Explained: How did Thailand lose 86 of its tigers?https://indianexpress.com/article/explained/explained-how-did-thailand-lose-86-of-its-tigers-6004088/

Explained: How did Thailand lose 86 of its tigers?

The Tiger Temple, a popular tourist destination, had been accused of involvement in the illegal smuggling of tigers, and of mistreating captive tigers.

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Staff at the Tiger Temple walk tigers back to their enclosure after a portrait session with tourists, in Kanchanaburi, Thailand, March 16, 2016. (The New York Times: Amanda Mustard)

On Monday, wildlife authorities in Thailand announced that 86 of the 147 tigers that were removed during a 2016 crackdown on the country’s controversial ‘Tiger Temple’ had died. Animal rights activists have accused the authorities of mismanagement.

The Tiger Temple, a popular tourist destination, had been accused of involvement in the illegal smuggling of tigers, and of mistreating captive tigers.

During the 2016 raid, 40 dead tiger cubs were found in a freezer. After the operation, it was feared that the 147 rescued tigers would not survive in the wild, and were thus kept at breeding stations.

How the tigers died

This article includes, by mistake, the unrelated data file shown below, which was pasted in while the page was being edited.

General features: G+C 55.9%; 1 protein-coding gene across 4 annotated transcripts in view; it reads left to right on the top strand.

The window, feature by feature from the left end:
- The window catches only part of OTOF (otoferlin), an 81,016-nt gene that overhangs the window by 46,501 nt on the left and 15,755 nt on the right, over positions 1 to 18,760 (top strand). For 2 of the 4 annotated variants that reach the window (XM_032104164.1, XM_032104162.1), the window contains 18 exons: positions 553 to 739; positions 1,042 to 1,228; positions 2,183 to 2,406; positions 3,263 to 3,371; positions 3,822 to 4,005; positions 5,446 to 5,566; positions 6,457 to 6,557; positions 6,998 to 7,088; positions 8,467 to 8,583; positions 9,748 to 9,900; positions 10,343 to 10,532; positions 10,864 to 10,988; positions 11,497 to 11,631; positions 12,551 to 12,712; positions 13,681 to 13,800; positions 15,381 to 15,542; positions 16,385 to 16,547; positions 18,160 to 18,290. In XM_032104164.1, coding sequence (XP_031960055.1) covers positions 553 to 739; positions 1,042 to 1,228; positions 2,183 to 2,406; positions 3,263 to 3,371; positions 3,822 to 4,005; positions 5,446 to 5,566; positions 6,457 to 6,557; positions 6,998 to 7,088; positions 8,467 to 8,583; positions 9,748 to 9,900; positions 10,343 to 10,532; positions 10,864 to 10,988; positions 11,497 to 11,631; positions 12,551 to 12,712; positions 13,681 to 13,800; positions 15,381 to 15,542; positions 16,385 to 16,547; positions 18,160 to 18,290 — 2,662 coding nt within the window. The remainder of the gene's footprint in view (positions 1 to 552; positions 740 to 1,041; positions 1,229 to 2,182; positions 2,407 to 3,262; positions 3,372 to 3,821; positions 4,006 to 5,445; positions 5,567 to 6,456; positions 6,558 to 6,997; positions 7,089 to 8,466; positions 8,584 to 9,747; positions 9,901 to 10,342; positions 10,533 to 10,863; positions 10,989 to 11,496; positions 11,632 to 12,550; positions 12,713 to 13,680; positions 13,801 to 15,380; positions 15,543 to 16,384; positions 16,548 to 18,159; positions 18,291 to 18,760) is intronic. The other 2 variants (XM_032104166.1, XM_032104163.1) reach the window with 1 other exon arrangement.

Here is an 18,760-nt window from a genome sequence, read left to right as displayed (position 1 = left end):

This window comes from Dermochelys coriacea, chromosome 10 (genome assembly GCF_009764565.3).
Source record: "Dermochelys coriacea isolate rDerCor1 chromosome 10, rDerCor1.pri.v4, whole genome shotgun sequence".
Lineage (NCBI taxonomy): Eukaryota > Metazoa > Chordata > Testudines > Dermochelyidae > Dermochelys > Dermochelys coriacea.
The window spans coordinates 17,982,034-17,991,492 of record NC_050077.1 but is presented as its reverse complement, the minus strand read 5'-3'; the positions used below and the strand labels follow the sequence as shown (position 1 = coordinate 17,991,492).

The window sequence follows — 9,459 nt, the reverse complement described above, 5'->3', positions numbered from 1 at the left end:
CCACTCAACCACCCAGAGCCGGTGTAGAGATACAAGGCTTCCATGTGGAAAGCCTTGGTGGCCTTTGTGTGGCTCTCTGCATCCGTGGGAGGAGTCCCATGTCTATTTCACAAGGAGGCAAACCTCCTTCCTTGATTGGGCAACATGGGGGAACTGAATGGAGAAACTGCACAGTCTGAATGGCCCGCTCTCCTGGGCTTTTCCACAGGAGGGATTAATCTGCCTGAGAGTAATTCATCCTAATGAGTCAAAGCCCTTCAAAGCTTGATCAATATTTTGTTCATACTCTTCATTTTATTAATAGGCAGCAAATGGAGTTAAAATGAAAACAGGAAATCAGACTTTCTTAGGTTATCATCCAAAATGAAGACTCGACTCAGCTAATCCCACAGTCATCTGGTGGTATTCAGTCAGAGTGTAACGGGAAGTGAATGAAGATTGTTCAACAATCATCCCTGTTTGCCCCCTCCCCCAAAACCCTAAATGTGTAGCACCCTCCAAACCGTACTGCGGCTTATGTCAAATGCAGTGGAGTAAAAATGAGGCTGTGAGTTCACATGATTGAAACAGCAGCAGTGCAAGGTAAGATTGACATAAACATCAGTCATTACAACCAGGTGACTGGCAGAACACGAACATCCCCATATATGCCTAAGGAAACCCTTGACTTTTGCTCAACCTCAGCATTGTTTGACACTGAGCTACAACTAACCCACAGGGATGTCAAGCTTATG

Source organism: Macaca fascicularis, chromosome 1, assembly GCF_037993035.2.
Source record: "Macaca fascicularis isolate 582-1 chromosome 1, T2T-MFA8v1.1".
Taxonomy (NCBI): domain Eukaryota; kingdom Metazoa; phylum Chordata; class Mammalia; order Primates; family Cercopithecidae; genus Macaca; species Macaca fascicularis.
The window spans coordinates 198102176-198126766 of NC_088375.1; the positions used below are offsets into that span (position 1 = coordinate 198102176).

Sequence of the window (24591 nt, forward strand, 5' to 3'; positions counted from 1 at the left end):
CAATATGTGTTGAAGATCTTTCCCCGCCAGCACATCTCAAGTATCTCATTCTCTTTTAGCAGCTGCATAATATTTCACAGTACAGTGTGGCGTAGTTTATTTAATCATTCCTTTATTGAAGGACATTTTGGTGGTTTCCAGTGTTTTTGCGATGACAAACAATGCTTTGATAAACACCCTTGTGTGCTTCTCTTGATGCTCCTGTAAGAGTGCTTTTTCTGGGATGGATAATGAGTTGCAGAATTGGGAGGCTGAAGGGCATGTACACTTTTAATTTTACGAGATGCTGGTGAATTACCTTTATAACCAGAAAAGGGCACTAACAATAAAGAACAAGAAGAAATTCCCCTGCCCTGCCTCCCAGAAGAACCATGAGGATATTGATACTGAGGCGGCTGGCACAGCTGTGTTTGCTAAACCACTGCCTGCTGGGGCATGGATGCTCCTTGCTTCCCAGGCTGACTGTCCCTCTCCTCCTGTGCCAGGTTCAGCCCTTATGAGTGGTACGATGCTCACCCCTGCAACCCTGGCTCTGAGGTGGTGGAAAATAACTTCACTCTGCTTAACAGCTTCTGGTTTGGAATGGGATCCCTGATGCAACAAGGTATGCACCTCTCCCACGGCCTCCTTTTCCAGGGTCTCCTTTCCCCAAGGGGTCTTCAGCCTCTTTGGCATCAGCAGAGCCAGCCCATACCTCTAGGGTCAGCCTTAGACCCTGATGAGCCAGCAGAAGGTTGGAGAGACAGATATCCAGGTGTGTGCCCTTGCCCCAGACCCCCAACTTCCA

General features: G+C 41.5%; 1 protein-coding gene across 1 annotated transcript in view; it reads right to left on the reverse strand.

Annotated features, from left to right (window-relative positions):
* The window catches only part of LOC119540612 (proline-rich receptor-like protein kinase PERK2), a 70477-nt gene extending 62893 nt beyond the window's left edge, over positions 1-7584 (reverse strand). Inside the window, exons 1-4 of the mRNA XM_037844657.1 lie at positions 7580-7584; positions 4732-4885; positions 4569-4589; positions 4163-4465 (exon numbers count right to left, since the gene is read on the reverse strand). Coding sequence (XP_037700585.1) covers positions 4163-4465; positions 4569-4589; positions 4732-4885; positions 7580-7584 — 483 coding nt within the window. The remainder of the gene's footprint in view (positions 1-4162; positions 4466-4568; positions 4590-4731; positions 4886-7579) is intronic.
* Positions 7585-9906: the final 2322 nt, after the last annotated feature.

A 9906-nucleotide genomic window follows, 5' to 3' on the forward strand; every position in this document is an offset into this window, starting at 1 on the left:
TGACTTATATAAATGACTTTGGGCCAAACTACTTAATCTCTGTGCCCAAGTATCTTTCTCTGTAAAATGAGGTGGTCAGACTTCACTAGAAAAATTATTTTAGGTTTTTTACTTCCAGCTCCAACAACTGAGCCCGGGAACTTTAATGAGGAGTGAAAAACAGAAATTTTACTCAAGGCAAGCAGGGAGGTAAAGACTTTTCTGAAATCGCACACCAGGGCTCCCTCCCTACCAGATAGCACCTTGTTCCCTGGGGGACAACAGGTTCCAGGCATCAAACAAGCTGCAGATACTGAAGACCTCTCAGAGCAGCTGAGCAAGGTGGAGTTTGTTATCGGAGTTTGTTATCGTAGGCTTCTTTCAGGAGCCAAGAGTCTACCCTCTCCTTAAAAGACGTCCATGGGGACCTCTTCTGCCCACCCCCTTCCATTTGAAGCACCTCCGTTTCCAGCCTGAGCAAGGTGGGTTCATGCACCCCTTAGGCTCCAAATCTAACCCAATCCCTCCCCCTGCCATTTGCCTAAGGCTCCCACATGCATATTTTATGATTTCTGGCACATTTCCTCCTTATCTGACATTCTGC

According to Thai authorities, the deaths have occurred because of Canine Distemper Virus (CDV)-caused illness, a serious condition that generally affects dogs but which has also been seen in big cats. Laryngeal paralysis, a respiratory disease, has also been cited as a reason.

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The tigers were subjected to severe stress when they were moved from the Temple to the breeding centres.

Only 61 of the original 147 now survive.

Activists believe that the deaths could have been averted had Thai wildlife authorities taken preventive measures, such as keeping a safe distance between the animals’ cages to avoid the spread of diseases. Thai authorities have said that the big cats were inbred at the Temple, thus leading to conditions that resulted in their deaths.

The ‘Tiger Temple’

The Wat Pha Luang Ta Bua Yanasampanno, or better known to tourists as the Tiger Temple, was a Buddhist monastery that also functioned as a petting zoo. Located in Kanchanaburi Province to the west of Bangkok, it offered tourists a chance to pet tigers and click pictures with them.

The Temple attracted tourists from around the world, and had a basic entry fee of 600 Baht (around INR 1400). It made over $5.7 million per year from ticket sales, and also received millions in donations.

The 2016 rescue

Tiger parts are in high demand in countries such as China, where they are considered a part of traditional medicine. The Tiger Temple had long been accused by wildlife groups for being involved in illegal trafficking.

In 2014, three microchip-tracked tigers disappeared from the Temple, prompting an investigation. A veterinarian who worked there quit his job and revealed that the microchips had been cut out from the tigers’ bodies.

Thai animal authorities finally led a major operation against the Temple in 2016, where apart from rescuing 147 tigers they found 40 dead tiger cubs and other animal body parts in the kitchen freezer.